It's welcome to see, even in the midst of ongoing obstructionism, that out of state companies are begining to make their decisions based on Lafayette's potential and its anticipated fiber-optic infrastructure. The Advocate notes that Austin-based Ninjaneering is making a move into Lafayette that UL and the city hope will become the basis for a thriving computer gaming industry in the city. The company has inked a contract with UL that will offer opportunities--while they are in Lafayette--to UL students. With fiber coming in there is no reason that those students will ever need to leave. The bandwidth will be here to move the required enourmous files around with ease. In fact the bandneck bottleneck won't be in Lafayette or on the nation's fiber backbone. It will be in Austin. (You like good music? Why not move to Lafayette?)
Part of the attraction of Lafayette is the plan of the Lafayette Utilities System to install a fiber-optic network, Zuzolo said.
'It interests us greatly,' he said of the plan. 'Lafayette is going to have the network and the pipeline for content. We have to make sure that, where ever we go, we have the infrastructure.'
.....The fact that LUS, which is owned by the people, is laying the fiber is "huge" for Lafayette, Zuzolo said.
"It's a great asset for the community, and it fits well with the goals we have, in helping business develop around the game industry," Zuzolo said.
It's great for folks outside our community to see the potential of what we are doing here--and sensible for them to move in to begin to take advantage of it.
To return the favor it's worthwhile to explicitly notice the power and potential of computer gaming. The Advocate story does a good job of that but the basic point could stand a little sharpening for our readership: Computer gaming is already, in terms of consumer dollars spent bigger than movies and music combined. Computer gaming has driven the computer industry, hardware and software for the last several generations of chipsets, operating systems, networking architectures, and graphics rendering engines. What NASA's space program was to technology in the 70's, producing everything from teflon to the technology behind areodynamic cars, gaming has proven to be for the digital age.Quite simply to be on the cutting edge of gaming technology is to be on the cutting edge of digital technology. It is where all the most advanced work comes together.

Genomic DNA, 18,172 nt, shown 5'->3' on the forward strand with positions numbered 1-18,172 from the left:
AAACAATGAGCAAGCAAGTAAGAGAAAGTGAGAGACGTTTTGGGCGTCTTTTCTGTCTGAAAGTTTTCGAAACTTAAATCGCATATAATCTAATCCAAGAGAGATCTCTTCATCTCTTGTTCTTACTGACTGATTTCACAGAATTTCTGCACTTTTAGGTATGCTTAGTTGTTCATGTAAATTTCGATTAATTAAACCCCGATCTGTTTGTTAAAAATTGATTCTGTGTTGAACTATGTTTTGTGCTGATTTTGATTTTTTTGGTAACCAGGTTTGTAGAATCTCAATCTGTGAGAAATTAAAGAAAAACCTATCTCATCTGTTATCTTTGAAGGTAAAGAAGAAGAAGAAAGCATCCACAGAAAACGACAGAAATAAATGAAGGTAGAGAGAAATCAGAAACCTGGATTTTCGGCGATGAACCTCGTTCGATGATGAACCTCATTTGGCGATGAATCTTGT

Make no mistake, this is not about "just games." It's about being out in front...which is exactly where we want to be.
Quick Update 2:30--MY BAD--The Advertiser also has a good article on this story: "Game maker courts UL," and I missed it on my first pass through the paper and Jordan Hernandez and the Advertiser deserve credit. It fills out the tale by noting the relationship to the new undergraduate curriculum in video game design and development and by linking in ATIC and LONI. The best pull qoute is the closing paragraph:
"Expanding is a distinct possibility. We'd love to open a Ninjaneering Lafayette. We'd really like for the students to have somewhere here that they can practice what they're learning and certainly the last thing you want is for the students to go to Boston or New York or San Francisco to find work," he said. "Ideally, you'd want students interested in it getting their education here, making games here and then breaking into entrepreneurship and starting a game design company here."That's the whole point. Always has been.